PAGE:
When supply chain management was created, and the term coined, the central concept was that optimizing the activities in one functional area, for example manufacturing, is suboptimal if it causes the business as a whole function sub-optimally.  So long production runs cut costs in manufacturing, but can lead to very high inventory levels and inventory obsolescence.  This problem has never gone away.  Indeed, global supply chains and increased reliance on key partners, is making collaboration more difficult.  Integrated business planning (IBP), also called sales & operations planning, was designed to help cure this ill, at least internally.  But many companies still don’t do IBP, and those that do are often at a low level of maturity.

What role do industry disruptors like Amazon play in changing the rules and realities of supply chain operations? How will IoT, drones, “flying warehouses” and other trends impact the future of supply chain?

Amazon is the key driver of all the omni-channel initiatives.  Their impact is huge.

UBER, and whether UBER of freight solutions can disrupt the carrier industry the way it has disrupted the taxi industry is worth monitoring. I see an impact. But UBER of freight solutions are execution solutions; they don’t offer all the optimization and savings opportunities a full blow transportation management system does.  So I don’t see a fundamental rearranging of the freight industry based on these emerging solutions.

IoT in logistics is nothing new.  Warehouse management systems use scanners, a form of sensor information.  The use of telematics and GPS to monitor transportation fleets is nothing new.  But IoT investments are leading to innovations.  IoT generates Big Data, and Big Data analytics, artificial intelligence, and machine learning technologies are advancing very quickly.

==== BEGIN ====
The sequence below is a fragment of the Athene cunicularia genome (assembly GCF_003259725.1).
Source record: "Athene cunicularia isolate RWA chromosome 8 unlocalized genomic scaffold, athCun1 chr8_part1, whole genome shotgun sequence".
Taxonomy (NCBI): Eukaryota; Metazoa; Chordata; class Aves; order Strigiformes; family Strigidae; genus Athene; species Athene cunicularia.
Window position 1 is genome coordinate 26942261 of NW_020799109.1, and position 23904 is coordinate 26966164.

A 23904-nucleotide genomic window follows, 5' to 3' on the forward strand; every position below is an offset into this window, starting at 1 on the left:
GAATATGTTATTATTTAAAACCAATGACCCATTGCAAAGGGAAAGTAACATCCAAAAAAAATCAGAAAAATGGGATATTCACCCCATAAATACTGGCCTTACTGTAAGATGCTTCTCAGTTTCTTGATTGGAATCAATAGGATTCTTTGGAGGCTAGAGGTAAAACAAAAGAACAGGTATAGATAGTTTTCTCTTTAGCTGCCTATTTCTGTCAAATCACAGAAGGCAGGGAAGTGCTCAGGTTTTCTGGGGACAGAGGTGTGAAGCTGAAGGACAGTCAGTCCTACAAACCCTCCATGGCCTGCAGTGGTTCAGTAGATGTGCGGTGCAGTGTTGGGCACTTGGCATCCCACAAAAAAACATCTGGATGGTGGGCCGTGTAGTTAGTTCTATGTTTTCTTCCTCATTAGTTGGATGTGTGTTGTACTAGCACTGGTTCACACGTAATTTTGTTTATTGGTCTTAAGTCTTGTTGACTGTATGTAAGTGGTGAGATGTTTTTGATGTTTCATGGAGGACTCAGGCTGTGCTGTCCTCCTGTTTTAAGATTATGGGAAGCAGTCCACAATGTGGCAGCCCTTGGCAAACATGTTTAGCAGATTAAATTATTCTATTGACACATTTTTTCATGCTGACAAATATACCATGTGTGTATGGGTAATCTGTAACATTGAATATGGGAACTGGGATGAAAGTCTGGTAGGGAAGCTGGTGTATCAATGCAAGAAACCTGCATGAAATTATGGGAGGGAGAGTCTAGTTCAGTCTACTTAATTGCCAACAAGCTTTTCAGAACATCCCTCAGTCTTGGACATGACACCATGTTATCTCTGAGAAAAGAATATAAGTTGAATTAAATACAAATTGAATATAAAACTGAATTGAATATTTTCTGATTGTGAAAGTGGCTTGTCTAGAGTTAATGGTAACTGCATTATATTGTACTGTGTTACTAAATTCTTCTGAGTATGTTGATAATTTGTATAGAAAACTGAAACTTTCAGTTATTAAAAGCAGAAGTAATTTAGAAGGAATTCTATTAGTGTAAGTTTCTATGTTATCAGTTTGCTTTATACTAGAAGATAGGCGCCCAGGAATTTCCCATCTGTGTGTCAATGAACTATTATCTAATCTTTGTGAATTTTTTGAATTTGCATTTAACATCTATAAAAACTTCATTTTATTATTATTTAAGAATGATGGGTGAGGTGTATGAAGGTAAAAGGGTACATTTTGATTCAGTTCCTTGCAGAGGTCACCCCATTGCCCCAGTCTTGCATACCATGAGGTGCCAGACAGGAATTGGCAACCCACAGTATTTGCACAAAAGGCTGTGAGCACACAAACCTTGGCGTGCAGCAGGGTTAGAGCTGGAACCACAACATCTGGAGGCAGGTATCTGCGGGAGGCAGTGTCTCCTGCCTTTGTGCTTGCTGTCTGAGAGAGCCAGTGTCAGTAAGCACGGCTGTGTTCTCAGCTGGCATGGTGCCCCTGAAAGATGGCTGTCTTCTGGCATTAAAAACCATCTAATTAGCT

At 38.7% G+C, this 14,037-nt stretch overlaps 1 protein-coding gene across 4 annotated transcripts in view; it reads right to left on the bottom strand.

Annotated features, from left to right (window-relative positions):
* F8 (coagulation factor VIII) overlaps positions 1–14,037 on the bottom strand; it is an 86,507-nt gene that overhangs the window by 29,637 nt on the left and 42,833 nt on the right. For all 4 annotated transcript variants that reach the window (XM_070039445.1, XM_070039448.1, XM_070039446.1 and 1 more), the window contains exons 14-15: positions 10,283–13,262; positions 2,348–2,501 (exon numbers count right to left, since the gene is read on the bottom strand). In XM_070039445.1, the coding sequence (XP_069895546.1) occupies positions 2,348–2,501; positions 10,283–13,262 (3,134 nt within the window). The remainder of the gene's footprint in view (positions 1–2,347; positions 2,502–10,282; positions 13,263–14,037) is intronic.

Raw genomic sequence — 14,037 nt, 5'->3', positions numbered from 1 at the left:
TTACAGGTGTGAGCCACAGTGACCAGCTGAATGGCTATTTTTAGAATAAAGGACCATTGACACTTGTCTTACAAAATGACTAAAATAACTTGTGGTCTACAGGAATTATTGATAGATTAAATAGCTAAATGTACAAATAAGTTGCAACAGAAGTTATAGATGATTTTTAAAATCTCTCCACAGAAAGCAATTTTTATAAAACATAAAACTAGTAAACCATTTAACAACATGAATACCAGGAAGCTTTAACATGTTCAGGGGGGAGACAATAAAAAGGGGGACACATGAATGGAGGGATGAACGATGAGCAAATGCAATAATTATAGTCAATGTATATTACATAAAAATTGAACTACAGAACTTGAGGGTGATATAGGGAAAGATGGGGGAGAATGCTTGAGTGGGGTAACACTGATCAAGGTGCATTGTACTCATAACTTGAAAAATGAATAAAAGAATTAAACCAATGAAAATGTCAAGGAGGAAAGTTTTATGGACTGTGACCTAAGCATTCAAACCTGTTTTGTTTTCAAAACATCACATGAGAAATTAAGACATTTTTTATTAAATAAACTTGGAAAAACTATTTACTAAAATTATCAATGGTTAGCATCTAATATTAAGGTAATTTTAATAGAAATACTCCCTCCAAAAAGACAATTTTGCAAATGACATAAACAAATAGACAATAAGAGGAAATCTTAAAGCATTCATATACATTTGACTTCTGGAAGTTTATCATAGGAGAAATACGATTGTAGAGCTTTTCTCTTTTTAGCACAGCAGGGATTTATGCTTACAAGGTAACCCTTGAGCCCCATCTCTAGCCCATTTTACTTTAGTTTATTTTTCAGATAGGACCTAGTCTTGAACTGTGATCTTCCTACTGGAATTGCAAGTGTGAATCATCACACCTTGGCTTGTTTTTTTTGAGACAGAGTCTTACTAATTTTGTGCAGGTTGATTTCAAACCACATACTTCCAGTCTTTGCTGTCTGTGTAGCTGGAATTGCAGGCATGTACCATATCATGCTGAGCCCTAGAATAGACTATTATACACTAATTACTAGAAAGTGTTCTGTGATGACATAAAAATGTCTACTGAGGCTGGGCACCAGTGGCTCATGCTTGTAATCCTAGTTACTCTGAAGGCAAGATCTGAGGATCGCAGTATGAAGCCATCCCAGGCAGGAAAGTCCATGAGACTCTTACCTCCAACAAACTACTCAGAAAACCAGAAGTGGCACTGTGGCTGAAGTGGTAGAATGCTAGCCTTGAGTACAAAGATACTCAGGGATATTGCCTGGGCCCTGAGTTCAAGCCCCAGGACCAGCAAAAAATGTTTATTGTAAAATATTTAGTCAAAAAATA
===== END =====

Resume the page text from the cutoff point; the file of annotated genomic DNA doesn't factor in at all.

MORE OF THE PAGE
Drones and flying warehouses are “pie in the sky.”  I don’t take them seriously.

Robotics I take very, very seriously.  A new generation of mobile robots in the warehouse has arrived that is a form of flexible, scalable automation with a much better ROI than traditional high throughput, material handling.  This technology could wipe out as many jobs as driverless trucks over the next 15 to 20 years.

In light of these looming trends, what can supply chain practitioners do to keep pace? Will the cloud help them get closer to being more agile and flexible so they can better future-proof their supply chains? What other technologies, tactics and best practices are imperative for success?

Future proofing your supply chain is not just about technology. It is about people, process, and technology.  On the people front, companies need to hire and groom good leaders, people who embrace change.  Top down, hierarchical management will not work with millennials.

From a process perspective, getting to higher levels of integrated business planning maturity is key.  And thoughtful collaboration with key partners, whether that occurs within the IBP process or is external to it, also needs to be embraced.

From a technology perspective, the pace of change will not slow down.  Flexible solutions, solutions that allow companies to change their processes on an ongoing basis, are critical.  Customization of applications kills flexibility.  Public cloud solutions do not permit customization.  Providers of private cloud solutions that work hard to discourage customization, should also be embraced.

In conclusion, I’m looking forward to the publication of the book.  I’m interested to see who else they asked to participate, and the answers that they provided.